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Air Force’s $166 Billion Budget Would Help Revamp U.S. Nuclear Deterrent
The service would get a significant increase in research and development dollars.
The White House is requesting $166 billion for the U.S. Air Force in its latest budget request, out this week, a sizable 6 percent increase over last year that the service will put in part towards revamping its pieces of America’s nuclear deterrent.
The Air Force’s budget roadmap includes a significant hike in funding for research and development, which will support the branch’s efforts to replace its nuclear bombers as well as land-based and air-launched missiles, two sources with knowledge of the service’s budget told Foreign Policy. The service is asking Congress for $35.4 billion for research and development this year, a 16.4 percent increase from last year, one of the sources said.
This money, if approved, will be put toward development of the service’s new nuclear stealth bomber, Northrop Grumman’s B-21 “Raider;’ its replacement for the Minuteman II intercontinental ballistic missile; and a new air-launched nuclear cruise missile to arm the older B-52 bomber. All of these new weapons are in early stages of development.
The funding will also go to building a new trainer aircraft for fighter and bomber pilots, the sources said.
Over the years, the Defense Department’s mammoth effort to modernize its nuclear arsenal, which also includes the Navy’s nuclear submarines, has generally had bipartisan support on Capitol Hill despite its almost $500 billion price tag. Previous President Barack Obama also endorsed the effort.
But the Pentagon may face renewed resistance from lawmakers this year, particularly in the newly Democratic House. The Air Force’s nuclear cruise missile and the new land-based intercontinental ballistic missile are the most likely targets, as the projects have previously faced criticism from high-profile officials. Former Secretary of Defense William Perry, among other current and former officials, has decried the cruise missile as “extremely destabilizing.”
In the most concrete evidence that lawmakers will put up a more robust fight this year, the chairman of the powerful House Armed Services Committee recently took a shot at the land-based leg of the nuclear triad, saying the missiles are not “necessary for our deterrence.”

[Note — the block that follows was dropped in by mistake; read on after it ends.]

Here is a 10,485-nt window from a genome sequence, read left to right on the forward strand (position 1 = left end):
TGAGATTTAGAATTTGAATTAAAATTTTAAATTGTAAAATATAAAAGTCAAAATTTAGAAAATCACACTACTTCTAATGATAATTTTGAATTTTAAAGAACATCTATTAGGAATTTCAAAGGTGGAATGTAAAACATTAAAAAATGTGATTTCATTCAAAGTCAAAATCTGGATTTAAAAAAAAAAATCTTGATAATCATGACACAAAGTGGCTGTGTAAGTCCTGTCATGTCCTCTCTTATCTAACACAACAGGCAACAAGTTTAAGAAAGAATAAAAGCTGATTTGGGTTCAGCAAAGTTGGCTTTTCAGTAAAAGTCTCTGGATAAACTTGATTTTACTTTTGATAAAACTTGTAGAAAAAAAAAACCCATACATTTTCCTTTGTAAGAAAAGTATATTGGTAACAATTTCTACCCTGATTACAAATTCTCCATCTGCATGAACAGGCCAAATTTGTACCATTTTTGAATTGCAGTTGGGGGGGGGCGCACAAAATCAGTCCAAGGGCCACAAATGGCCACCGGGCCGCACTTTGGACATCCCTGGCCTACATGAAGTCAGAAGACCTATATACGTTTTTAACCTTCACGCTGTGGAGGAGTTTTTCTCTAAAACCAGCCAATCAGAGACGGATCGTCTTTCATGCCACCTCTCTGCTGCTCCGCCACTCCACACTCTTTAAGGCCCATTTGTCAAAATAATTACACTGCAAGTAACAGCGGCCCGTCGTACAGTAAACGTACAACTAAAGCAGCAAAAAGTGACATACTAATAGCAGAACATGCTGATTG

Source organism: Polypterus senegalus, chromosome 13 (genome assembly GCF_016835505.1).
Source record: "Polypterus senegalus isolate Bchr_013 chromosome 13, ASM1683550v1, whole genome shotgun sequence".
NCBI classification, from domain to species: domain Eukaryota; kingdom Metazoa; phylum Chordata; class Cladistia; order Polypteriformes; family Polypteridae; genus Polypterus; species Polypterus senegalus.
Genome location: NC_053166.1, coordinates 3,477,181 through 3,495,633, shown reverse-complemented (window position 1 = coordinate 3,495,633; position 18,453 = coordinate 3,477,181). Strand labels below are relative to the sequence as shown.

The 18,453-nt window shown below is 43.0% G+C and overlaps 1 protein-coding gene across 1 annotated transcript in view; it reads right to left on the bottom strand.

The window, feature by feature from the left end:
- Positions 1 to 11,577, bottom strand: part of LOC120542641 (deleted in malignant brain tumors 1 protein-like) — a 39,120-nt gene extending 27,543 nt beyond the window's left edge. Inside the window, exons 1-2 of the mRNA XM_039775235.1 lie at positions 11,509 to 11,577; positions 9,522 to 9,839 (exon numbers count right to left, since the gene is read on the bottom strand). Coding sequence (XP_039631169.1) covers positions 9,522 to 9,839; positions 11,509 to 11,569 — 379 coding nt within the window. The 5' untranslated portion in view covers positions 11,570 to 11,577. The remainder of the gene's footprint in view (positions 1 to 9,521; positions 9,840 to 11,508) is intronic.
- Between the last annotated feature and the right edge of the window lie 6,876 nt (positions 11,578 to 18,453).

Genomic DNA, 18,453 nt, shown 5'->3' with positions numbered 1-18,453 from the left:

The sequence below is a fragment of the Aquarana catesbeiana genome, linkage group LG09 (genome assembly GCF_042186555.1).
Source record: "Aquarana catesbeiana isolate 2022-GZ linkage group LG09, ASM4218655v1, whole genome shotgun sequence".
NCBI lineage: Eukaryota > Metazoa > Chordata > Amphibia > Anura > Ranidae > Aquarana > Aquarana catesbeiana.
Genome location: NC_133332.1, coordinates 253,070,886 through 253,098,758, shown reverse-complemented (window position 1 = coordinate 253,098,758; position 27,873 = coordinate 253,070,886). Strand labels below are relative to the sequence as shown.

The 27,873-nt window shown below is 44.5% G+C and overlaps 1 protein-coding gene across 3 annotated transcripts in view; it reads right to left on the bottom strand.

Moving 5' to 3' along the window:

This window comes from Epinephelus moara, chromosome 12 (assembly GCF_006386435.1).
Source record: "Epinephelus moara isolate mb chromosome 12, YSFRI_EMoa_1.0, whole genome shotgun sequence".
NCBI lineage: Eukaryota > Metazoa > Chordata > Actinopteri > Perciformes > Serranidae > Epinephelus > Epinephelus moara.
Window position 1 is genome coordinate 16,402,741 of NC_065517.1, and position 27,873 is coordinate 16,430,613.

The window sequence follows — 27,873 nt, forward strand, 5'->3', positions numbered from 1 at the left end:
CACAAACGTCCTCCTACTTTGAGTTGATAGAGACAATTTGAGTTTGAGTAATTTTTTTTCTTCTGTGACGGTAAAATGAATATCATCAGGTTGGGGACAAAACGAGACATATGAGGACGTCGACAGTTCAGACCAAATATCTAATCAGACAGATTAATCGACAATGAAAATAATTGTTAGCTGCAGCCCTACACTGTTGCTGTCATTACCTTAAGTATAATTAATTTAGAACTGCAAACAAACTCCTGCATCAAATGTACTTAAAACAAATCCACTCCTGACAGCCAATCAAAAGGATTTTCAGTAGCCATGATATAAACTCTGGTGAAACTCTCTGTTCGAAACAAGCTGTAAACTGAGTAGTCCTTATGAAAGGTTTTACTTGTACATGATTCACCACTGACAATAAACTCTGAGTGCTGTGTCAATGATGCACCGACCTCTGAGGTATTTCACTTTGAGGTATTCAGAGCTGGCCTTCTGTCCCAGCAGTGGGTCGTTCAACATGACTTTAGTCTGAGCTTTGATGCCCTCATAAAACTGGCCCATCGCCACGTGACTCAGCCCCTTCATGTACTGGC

“The problem with them is that they’re identifiable targets and, also, I don’t think they’re necessary for our deterrence because of the submarines that we have and the bombers,” said Democratic Rep. Adam Smith during a recent hearing.
Aside from the spike in research and development funds, the biggest change to the Air Force’s budget roadmap is the decision to begin buying a new version of Boeing’s legacy F-15 fighter jet, dubbed the F-15X, the sources confirmed. The decision was not in the Air Force’s original plan when it started drawing up the fiscal year 2020 budget, Air Force Secretary Heather Wilson acknowledged in early March. Rather, it was forced on the service by Pentagon leadership.
The Air Force plans to buy eight F-15Xs this year and a total of 80 over the next five years.
The addition of the F-15X to the Air Force’s fleet will not come at the expense of Lockheed Martin’s F-35, the source said. However, the Air Force is buying fewer F-35s than planned over the next five years, just 48 per year. In last year’s budget submission, the service had planned to buy 48 in fiscal year 2020, then ramp up to 54 per year starting in fiscal year 2021.
However, there is funding in the Air Force’s budget to accelerate an upgrade to the F-35, called Block 4, one source said.
In total, the Air Force plans to eventually buy about 1,500 F-35s.
If history is any indication, Congress will likely oppose the Air Force’s plan to cut the F-35 and ultimately add money in the budget to continue buying the plane at the same rate.
Like the White House’s overall budget submission for the Department of Defense, the Air Force’s plan includes a sizable portion of funds for the Overseas Contingency Operations (OCO) account, a controversial war fund that has been criticized as a “slush fund.” The Air Force’s budget includes $42.4 billion for OCO.
To support this shift, the Air Force has moved whole programs into OCO, such as funding to buy the precision-guided weapons the joint direct attack munitions, the source said.
Including what is called “pass through” money for classified programs, which the Air Force does not control, the service would be getting $204.8 billion, the sources said.